In conjunction with the Association of Zoos and Aquariums' Species Survival Plan (SSP), Peoria Zoo participates in cooperative breeding programs dedicated to building healthy, thriving Giraffe populations, with an emphasis on maintaining genetic diversity. Information gained through SSP husbandry and reproduction programs is used to promote meaningful initiatives meant to foster growth in wild giraffe populations.

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First Female Okapi Calf for L.A. Zoo

Female Okapi Calf - Photo By Jamie Pham

The Los Angeles Zoo is excited to announce the birth of its first-ever female Okapi calf.

The calf was born on November 10, 2017 and is the second offspring for 14-year-old mother, Opey, and the first for three-year-old father, Jackson. The couple was paired together as part of an Association of Zoos and Aquariums (AZA) Species Survival Plan (SSP) program with the goal of increasing the Okapi population, which is rapidly declining in the wild. The yet-to-be-named calf spent the first couple of months, behind the scenes, bonding with mother and familiarizing herself with her new home and the animal care staff.

"I am thrilled to welcome this new Angeleno into the world, and congratulate the staff at the Los Angeles Zoo, and her mom, Opey, on the birth of this Okapi calf," said District 4 Councilmember David Ryu. "This rare and beautiful animal is a testament to the Los Angeles Zoo’s incredible work caring for and fostering endangered animals."

Okapi Mom & Calf - Photo By Tad MotoyamaPhoto Credits: Jamie Pham (Image 1) / Tad Motoyama (2)

The Los Angeles Zoo contributes funds to The Okapi Conservation Project (OCP), a conservation group initiated in 1987 with the objective of eliciting support for the conservation of wild Okapi from individuals, foundations, and zoological institutions managing Okapi around the world. The Okapi is an important flagship species for the rainforest habitat that is rapidly vanishing due to expansion of human settlement, deforestation, and forest degradation. Over the last decade, the wild Okapi population has dropped and there are estimated to be between 10,000 and 50,000 left in the wild. There are currently close to 100 Okapi in U.S. AZA-accredited facilities.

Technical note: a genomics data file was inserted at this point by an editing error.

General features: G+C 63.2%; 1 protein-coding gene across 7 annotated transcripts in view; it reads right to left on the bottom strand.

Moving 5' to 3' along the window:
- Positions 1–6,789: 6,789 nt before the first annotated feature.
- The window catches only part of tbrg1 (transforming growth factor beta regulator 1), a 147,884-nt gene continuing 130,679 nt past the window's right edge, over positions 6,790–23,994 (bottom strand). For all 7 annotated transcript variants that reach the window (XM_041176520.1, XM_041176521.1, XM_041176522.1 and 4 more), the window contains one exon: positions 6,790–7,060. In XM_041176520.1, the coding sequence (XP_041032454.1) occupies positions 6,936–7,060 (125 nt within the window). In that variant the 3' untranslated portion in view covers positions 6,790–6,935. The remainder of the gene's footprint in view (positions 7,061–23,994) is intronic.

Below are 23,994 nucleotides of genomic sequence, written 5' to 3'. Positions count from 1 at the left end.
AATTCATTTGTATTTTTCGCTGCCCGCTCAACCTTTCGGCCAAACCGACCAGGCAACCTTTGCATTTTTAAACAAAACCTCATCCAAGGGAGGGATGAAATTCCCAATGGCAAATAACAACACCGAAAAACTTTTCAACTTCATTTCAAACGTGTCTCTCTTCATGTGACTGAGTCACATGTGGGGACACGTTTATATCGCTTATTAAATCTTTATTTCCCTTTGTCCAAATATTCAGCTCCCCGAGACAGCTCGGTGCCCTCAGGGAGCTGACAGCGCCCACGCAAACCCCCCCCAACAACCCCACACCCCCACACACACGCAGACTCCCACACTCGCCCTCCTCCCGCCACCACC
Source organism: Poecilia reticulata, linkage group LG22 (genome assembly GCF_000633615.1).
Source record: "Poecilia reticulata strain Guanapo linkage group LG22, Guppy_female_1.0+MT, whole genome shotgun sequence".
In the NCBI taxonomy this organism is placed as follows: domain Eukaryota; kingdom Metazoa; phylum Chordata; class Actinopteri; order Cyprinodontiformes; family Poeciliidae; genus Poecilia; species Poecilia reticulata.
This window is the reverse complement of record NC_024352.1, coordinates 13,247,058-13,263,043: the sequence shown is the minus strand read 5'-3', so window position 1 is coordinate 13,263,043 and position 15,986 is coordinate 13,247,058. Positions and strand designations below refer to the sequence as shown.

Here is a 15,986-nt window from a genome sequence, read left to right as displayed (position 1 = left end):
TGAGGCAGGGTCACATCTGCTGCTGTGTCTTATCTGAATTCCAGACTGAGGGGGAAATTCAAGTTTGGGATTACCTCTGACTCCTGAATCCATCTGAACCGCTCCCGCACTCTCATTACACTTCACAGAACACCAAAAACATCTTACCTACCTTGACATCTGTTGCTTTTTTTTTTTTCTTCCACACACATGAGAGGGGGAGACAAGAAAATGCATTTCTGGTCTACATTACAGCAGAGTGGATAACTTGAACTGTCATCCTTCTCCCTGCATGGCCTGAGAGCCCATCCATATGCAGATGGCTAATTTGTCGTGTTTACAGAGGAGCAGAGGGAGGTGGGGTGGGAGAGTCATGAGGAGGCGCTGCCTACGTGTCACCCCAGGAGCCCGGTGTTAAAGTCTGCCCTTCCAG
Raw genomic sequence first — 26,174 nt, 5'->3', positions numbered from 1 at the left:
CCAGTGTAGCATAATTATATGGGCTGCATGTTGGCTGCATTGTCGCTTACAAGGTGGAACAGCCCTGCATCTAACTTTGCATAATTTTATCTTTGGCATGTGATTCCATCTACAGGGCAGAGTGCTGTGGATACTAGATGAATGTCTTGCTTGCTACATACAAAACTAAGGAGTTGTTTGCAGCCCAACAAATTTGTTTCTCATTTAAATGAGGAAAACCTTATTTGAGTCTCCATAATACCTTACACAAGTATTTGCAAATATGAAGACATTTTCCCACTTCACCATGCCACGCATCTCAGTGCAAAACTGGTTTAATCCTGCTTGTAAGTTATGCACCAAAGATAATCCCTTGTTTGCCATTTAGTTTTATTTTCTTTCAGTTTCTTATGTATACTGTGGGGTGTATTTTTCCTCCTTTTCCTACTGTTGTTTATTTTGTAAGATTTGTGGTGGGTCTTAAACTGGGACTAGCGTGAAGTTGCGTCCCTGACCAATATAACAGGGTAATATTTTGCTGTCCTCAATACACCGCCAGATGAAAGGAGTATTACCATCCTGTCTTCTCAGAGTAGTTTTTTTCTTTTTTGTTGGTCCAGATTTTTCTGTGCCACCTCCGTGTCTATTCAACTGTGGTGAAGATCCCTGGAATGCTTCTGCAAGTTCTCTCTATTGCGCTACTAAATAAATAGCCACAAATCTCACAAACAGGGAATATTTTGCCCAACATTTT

“There was a time not so long ago when having Okapis in a Zoo was extraordinarily rare,” said Josh Sisk, Curator of Mammals at the Los Angeles Zoo. “But, due to Species Survival Plan (SSP) programs being so proactive and being able to breed these animals in Zoos, the captive population is doing extremely well. This is just one example of how important zoos are for helping sustain such an endangered species. By guests being able to see an Okapi in a Zoo, it starts a conversation about how we can save this species and their habitat in the wild.”

Native to central Africa, the Okapi (Okapia johnstoni), also known as the “forest giraffe”, this reclusive species is rarely seen in the wild and was discovered by Europeans in 1901. Because of their naturally shy nature and inclination to live deep in the dense forest, researchers and people passing through the area rarely spot an Okapi in its native habitat. Observing this beautiful animal in a Zoological setting is most likely a person’s only opportunity to get up close to an Okapi in their lifetime.

While some guests may confuse this shy, solitary animal with a zebra due to the brilliant black and white striped patterns on its front and hind legs; it is actually the closest living relative to the giraffe. The markings act as a kind of “follow me” sign so that offspring can stay close to their mothers in the dark central African forests they inhabit. The thick coat that covers most of the Okapi’s body is velvety and very oily. The adult has a 14-18 inch long, prehensile tongue, stands at over six feet tall, and weighs between 400-700 pounds.

Guests can now view the female calf and her mother out in their habitat daily, weather permitting. The female calf brings the Zoo’s Okapi group to four, including mother Opey, father Jackson, and a four-year-old male Okapi born in August 2013 named Berani. Berani was the first calf ever born at the L.A. Zoo since the species was added to the Zoo’s collection in 2005.


Franklin Park Zoo's 'Baby New Year' Needs a Name

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Franklin Park Zoo’s new Baird’s Tapir made her exhibit debut last week, and now the sweet calf needs a name!